BTC-e Now Offers Trading in Chinese Yuan

In a surprising move, major digital currency exchange BTC-e announced today it would begin trading in Chinese offshore yuan.

AccessTimeIconMar 31, 2014 at 5:38 a.m. UTC
Updated Sep 14, 2021 at 2:08 p.m. UTC
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Popular digital currency exchange BTC-e announced today it would begin trading in Chinese 'offshore yuan' (CNH), becoming the first international bitcoin exchange to offer both US dollars and yuan, and opening a field of new opportunities for currency speculators.

"We are pleased to inform that new trading instruments with Chinese offshore Yuan has been added. Now btc-e clients can trade 3 new instruments. A unique trading instruments that enables you to benefit either from price fall or increase are now available in your btc-e MetaTrader4 and WebTrader platforms under following symbols: USD/CNH (available on WebTrader only), BTC/CNH, LTC/CNH."

'Offshore yuan' (CNH) refers to the amounts of Chinese yuan (CNY), also called renminbi (RMB), available for trade on international markets by businesses, usually at slightly higher value than the official version thanks to the added accessibility.

Offshore yuan is the fourth fiat currency offered for trading on BTC-e, the others being US dollars, Euros, and Russian rubles. It also allows trading between these currencies, as well as bitcoin and a selection of seven alternative cryptocurrencies including litecoin, namecoin and peercoin. To fund a BTC-e account with CNH, users must wire money via a National Australia Bank (NAB) account in Sydney.

BTC-e's news came just as a local Chinese exchange, Bter, announced it will halt deposits from banks due to advice related to expected stricter controls over, or outright ban on, interactions between digital currency exchanges and Chinese banks.

At publication time, the BTC/CNH price was ¥2594 ($417.5), slightly below the CNY-proper rates of ¥2755 ($443.46) on Huobi and BTC China.

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Limited trade only

Thanks to strict capital controls, yuan is not freely tradable on world forex markets and its value is more rigid. It is not legal tender in Taiwan, Hong Kong or Macau, but often accepted and banks there offer yuan-denominated accounts. Hong Kong started the first offshore market in 2004.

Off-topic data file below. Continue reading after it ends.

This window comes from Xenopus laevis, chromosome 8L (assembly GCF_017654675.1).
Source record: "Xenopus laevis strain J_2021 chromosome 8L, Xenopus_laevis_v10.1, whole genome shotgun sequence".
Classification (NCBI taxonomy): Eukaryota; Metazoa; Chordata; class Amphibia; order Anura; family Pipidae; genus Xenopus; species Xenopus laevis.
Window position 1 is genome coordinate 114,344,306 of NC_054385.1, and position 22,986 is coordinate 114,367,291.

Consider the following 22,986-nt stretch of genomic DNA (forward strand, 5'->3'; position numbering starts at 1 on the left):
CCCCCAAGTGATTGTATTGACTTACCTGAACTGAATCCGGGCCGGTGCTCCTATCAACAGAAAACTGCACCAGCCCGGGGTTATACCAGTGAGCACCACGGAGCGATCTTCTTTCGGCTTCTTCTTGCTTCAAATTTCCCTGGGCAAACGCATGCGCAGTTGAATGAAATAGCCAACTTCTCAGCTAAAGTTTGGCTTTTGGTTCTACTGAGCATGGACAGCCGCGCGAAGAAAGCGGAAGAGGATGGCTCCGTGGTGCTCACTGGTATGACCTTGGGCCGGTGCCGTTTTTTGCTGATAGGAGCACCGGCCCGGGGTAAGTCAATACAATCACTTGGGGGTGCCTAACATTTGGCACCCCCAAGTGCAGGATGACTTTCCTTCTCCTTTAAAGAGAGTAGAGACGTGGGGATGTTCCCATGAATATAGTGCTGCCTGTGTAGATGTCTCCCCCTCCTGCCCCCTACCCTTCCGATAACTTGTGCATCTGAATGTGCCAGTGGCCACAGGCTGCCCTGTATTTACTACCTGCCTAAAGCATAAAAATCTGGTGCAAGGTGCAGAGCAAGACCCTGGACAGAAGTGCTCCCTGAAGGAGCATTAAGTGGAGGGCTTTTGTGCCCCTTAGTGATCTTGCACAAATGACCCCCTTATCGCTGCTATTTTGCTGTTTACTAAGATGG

Banks in Singapore and London also allow trading to and from CNH, and Taiwanese banks were permitted to open yuan accounts beginning 2012. Forex convertibility is limited to businesses for trade, investment and borrowing purposes and there are few, if any, chances for individuals to join in.

The Chinese government has allowed the yuan to float within a limited range since 2006, when a US dollar peg was removed.

Bitcoin another option

These controls are often listed as one of the main reasons for bitcoin's popularity with speculators and wealthy investors in China – it offers them a far easier option to move money out of the country, trade it into another more liquid currency and invest in a wider range of foreign alternatives. Investment opportunities within China itself are limited largely to real estate or to a lesser extent, shares in local companies.

Despite reports last week that the People's Bank of China (PBOC) was about to clamp down with a complete ban on banks doing business with bitcoin exchanges, companies there have reported no official announcement yet. Still, the international bitcoin price fell below $500 after the news and remains around $445.

BTC-e is one of the world's three most popular bitcoin exchanges, and also the least compliant in the traditional financial sense, requiring only an email address to open an account and trade in any of the available currencies. Funding accounts with fiat is tricky, however, without going through a more compliant bank or payment processing company.

Yuan & dollars image via Shutterstock


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